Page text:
He is eager to stress that he doesn't want Survivor lumped in with other reality shows, a question that arises after he's asked to comment on the moment when Jon Dalton (known to some as "Johnny Fairplay," in a rather revolting example of allowing nitwits to give themselves nicknames) was thrown on his face by Danny Bonaduce. Probst seems to think that this incident was part of some inferior reality show -- Survivor, he insists, is not that kind of show. But that, of course, didn't happen on an inferior reality show. It happened in real life, to a guy who's famous because Survivor made him that way. Somehow, Probst seems to think he can distance himself from this incident, as if his show -- his show about spiritual death and rebirth -- didn't both (1) make this guy famous; and (2) just make this guy famous again after everyone but TMZ had forgotten him.
He eagerly serves up weirdly prurient details of the upcoming season, not just telling us that there are romances this season (which he somewhat prissily calls "love affairs"), but promising "some of the most intimate footage we've ever had of a love affair developing and consummating." ..."Consummating"? When he goes on to brag about the lengths that were gone to in order to (apparently) capture secret footage of people having sex while trying not to be seen, it seems like we've traveled an awfully long way from spiritual death and rebirth, and a long way from what he will later call "the gold standard" of reality shows -- by which he means his own. But he's positively giggly about this stuff. He loves teasing people about how they're kissing behind trees. He wants to just be a fan. He wants to just have it be about giggling over who's kissing whom, and about what big guy body-slammed what other big guy into the sand. He doesn't really care about strategy, or death and rebirth.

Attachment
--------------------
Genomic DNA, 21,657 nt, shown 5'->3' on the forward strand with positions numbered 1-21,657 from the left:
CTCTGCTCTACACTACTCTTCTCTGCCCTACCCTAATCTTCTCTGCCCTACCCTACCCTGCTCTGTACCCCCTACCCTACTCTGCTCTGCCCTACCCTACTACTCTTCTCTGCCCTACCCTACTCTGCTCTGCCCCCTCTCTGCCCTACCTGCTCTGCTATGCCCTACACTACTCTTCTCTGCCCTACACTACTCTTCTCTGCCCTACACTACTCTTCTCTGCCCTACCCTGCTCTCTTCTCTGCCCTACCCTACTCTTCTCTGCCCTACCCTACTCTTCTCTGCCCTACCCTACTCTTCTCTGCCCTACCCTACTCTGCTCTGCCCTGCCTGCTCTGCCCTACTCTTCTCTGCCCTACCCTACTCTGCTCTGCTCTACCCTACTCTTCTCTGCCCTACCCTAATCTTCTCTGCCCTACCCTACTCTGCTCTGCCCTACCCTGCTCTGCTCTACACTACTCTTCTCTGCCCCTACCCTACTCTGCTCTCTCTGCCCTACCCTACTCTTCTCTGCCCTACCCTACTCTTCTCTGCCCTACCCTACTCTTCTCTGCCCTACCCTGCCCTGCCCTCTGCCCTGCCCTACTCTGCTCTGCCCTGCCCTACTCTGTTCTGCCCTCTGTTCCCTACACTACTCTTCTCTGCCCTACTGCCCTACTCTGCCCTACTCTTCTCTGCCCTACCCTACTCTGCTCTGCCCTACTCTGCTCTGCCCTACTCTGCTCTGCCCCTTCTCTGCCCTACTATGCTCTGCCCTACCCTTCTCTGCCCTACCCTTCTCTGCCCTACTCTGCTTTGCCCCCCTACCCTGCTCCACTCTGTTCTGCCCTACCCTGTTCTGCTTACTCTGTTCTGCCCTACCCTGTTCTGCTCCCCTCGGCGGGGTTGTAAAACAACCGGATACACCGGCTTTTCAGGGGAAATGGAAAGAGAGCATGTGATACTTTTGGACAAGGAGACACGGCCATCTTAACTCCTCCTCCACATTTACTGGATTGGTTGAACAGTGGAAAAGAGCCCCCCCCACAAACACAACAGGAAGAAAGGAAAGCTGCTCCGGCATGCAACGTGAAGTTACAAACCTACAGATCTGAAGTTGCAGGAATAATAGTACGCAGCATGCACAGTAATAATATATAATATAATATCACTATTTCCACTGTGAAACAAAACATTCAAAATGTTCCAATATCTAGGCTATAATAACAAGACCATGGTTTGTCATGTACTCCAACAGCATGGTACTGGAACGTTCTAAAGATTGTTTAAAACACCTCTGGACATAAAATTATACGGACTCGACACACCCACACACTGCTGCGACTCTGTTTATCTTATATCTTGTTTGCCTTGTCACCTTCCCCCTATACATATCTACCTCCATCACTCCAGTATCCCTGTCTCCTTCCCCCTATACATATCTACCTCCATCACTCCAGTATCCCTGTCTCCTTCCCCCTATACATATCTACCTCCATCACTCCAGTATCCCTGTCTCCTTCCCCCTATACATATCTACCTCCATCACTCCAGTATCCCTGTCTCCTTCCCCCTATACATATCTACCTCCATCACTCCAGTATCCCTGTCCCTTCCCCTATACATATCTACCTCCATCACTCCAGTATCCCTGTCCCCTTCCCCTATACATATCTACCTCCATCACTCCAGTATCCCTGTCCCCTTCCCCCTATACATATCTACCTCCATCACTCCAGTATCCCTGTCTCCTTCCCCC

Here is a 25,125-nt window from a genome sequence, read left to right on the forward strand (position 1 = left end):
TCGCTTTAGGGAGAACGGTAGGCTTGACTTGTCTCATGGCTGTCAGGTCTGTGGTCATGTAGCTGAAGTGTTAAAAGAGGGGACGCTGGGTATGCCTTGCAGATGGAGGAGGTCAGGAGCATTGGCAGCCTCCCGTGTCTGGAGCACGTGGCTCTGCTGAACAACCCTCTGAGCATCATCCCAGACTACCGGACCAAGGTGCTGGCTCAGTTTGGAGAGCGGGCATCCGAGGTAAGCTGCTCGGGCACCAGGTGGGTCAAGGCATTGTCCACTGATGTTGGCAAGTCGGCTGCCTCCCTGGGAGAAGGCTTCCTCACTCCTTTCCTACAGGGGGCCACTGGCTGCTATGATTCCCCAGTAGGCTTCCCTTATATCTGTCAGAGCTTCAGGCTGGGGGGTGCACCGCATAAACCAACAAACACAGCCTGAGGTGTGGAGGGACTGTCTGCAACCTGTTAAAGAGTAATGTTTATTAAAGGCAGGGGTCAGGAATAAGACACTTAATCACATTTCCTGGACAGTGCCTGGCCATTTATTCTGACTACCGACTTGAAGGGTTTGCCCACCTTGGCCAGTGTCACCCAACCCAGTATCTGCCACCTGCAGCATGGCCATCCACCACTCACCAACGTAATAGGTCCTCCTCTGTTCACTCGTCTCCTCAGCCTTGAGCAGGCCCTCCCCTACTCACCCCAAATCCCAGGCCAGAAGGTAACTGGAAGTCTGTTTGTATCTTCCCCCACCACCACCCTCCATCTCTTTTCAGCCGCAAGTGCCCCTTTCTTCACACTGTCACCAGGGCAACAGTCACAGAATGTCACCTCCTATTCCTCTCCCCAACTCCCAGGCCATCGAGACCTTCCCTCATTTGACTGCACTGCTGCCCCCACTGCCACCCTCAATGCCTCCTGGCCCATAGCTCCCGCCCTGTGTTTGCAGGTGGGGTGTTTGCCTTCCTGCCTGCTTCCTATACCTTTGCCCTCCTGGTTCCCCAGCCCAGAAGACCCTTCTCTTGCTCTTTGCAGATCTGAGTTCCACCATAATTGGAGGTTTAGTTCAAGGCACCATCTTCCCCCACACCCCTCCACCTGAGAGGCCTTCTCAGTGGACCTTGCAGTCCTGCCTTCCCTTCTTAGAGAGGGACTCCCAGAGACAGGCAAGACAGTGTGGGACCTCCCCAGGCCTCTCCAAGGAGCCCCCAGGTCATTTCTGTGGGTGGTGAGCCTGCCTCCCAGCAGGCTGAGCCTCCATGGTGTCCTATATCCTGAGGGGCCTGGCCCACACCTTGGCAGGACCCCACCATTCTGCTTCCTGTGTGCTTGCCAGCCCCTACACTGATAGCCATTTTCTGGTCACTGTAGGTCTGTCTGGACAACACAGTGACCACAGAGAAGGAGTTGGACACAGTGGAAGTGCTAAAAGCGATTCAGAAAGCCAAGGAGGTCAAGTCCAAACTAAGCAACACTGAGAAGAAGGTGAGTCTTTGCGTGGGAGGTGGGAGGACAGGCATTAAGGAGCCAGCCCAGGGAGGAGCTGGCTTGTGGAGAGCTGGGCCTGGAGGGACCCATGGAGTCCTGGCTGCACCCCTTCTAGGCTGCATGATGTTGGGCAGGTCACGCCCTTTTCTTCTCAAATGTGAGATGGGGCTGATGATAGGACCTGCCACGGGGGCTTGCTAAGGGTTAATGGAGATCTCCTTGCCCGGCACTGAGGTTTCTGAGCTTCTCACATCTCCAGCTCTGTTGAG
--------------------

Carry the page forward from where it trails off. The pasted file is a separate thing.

But it's not quite enough to be a ringmaster, and he seems to feel like he has to explain it more. Sure, it's got wrestling challenges and "intimate footage of a love affair consummating," but it's not a "reality" show, you know? It's not, as he says when asked about the writers' strike, an example of just filling the air with "more stuff" that takes away time from scripted shows. Because if it's a "reality" show, then he's now committed to eighteen seasons as a reality show host, and that's what he is, and that's it. He has a hard time just saying, "The show is good and fun and I love physical combat and I love people kissing and I love gossip and I love that you don't know what might happen next."
The Significance Paradox dictates that every step he takes to embrace the entertainment value of the show appears to make him feel more like P.T. Barnum, and Jeff Probst wants you to know that he is not P.T. Barnum. This is the gold standard. And it is significant.